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Barnes get grant

By Michelle Kealey

Staff Writer

WESTFIELD Senator Edward Kennedy (D-Massachusetts) and Congressman John Olver (D-1st Congressional District) recently announced that Westfield Barnes Airport has received a $4.2 federal million grant to upgrade runways and enhance safety features.

Christopher Willenborg, airport manger, explained that the total cost for the upgrades at the airport is $4,227,829. He said that the grant from the Federal Aviation Authority (FAA) totals $4,016,429, which covers 95 percent of the project costs.

The city is required to pay the remaining 5 percent of the cost. However, Willenborg explained that in Massachusetts, the Aeronautics Commission puts in 2.5 percent of the funding, allowing the city to pay half of the 5 percent.

The city and the Aeronautics Commission will each pay $105,700.

"It is such a large capital expenditure that the city would be unable to undertake this project [alone]," he said.

He added that the upgrades to the airport are "extremely important."

According to Willenborg, there are three major components that will be covered by the grant.

The first is the reconstruction of the taxiway Alpha, which sits in front of the terminal building and parallels runway 1533.

He explained that the last time the pavement on the taxiway has seen construction was in the 1970s.

"Over the years the pavement has deteriorated," he said, adding that there has been some cracking in the pavement.

He added that the taxiway receiving the upgrades is the most heavily used.

Another phase of the project includes the reconstruction of the safety overruns on Runway 220. He explained that an overrun is a safety feature at the end of a runway that exists in the event that an aircraft is unable to stop.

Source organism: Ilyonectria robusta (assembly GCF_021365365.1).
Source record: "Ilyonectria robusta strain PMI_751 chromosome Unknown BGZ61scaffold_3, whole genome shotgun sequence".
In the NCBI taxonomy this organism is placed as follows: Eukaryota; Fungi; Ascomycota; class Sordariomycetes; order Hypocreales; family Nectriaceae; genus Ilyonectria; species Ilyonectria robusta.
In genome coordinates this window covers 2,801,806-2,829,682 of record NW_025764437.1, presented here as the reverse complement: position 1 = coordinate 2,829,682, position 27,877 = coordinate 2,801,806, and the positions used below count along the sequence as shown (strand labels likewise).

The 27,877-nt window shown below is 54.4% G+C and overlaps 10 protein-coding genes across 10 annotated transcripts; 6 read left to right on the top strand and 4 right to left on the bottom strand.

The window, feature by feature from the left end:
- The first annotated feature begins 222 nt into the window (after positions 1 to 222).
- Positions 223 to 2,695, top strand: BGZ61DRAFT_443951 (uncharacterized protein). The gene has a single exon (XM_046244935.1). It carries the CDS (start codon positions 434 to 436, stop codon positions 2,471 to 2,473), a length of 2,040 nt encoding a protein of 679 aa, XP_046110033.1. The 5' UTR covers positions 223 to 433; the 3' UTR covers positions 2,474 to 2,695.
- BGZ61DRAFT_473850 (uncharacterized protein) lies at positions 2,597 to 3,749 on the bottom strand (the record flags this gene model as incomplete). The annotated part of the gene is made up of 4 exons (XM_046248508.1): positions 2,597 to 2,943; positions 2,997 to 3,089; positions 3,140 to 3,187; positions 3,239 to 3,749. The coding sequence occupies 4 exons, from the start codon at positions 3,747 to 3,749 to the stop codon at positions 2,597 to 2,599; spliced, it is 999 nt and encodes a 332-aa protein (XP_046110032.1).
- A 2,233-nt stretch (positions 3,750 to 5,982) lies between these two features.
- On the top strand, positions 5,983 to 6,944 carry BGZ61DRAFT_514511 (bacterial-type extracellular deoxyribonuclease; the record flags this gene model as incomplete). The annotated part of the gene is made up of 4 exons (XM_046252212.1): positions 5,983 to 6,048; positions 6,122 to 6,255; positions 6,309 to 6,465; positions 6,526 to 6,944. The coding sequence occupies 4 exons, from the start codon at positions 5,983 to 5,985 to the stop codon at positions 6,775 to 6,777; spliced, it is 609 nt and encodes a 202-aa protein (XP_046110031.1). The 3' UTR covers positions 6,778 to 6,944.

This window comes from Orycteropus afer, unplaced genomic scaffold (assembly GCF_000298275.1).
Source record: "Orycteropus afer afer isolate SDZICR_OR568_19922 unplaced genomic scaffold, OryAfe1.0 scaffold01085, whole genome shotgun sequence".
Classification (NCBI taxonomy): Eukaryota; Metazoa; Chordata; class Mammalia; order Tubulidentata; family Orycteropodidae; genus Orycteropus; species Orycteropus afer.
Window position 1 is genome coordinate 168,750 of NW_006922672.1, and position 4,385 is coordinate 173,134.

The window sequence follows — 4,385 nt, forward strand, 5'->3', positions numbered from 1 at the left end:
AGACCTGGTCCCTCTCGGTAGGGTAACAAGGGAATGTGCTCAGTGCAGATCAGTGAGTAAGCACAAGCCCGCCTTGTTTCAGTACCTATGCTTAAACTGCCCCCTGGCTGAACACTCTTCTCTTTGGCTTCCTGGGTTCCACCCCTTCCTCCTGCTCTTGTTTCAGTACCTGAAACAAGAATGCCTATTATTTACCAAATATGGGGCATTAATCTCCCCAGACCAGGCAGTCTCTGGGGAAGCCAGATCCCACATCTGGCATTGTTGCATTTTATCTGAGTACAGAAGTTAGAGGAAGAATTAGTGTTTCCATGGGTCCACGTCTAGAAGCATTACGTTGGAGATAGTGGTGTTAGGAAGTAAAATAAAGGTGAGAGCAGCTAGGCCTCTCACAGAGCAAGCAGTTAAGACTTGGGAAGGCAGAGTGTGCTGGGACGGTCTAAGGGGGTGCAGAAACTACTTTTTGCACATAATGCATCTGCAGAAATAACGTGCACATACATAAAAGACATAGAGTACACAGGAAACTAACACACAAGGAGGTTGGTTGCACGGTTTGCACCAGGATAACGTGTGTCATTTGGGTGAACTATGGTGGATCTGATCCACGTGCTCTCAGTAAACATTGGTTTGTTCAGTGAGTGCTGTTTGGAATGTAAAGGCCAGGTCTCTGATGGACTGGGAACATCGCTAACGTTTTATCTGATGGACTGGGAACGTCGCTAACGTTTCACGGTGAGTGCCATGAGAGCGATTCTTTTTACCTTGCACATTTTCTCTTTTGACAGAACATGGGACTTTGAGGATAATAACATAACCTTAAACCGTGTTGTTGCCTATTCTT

"At the end, there is a paved or grass area that is able to support the aircraft," he said.

According to Willenborg, two lighted wind cones will be installed on each end of Runway 220. He explained that wind cones help pilots see which way the wind is blowing.

He said that although there is a control tower and one wind cone already on Runway 220, the main Runway is two miles long and the wind may be different at each end.

"It is a safety enhancement," he said.

Willenborg said that he has known for a while that the upgrades to the airport were needed.

He explained that the airport submits a five-year capital improvement plan each year to the FAA. He said that the FAA meets with airport officials to discuss the needs of the airport and prioritize the projects.

He said that other projects have completed at the Westfield Barnes Airport with other grants from the FAA.

Some of the projects included a security fence, other pavement upgrades and a new taxiway.

"They all get prioritized through the FAA," he said.

Willenborg said that the amount of the grant given depends on the project and the type of airport. He added that the recent $4.2 million grant is a large grant for a general aviation airport, but "it is a large piece of pavement."

He said that the airport improvement program, is a "great program and a great way of leveraging funds."

He added that the program has been very successful.

Willenborg said that the improvements being made with the grant ties in to the proposed terminal building, which he hopes to break ground on this fall.

He hopes to being the construction on the three upgrades to the airport by the end of June and would like to see it completed sometime in October.

"We have the airshow this year, which takes 10 days out of the construction," Willenborg said. "We have pretty tight deadlines."

Lane Construction, which has offices in Westfield and Meridan Conn.was the lowest bidder and will making the improvements to the airport.

Both Kennedy and Olver believe that the improvements to Westfield Barnes Airport are important.

Olver said, "This grant is excellent news for [Westfield] Barnes Airport, for the city of Westfield and for the entire region. Stricter landing requirements set forth by the FAA two years ago meant that critical upgrades were needed to accommodate private and commercial business at the airport. "This funding from the U.S. Department of Transportation will modernize Barnes [Airport] so the airport can continue to be an asset to the region and the local economy," he said.

Kennedy said, "Barnes is an essential part of the Commonwealth's economy and security. The 9,000 foot runway accommodates any aircraft in the world. Ensuring its safety is a continuing priority. This federal grant will facilitate the improvements needed to comply fully with the current safety standards."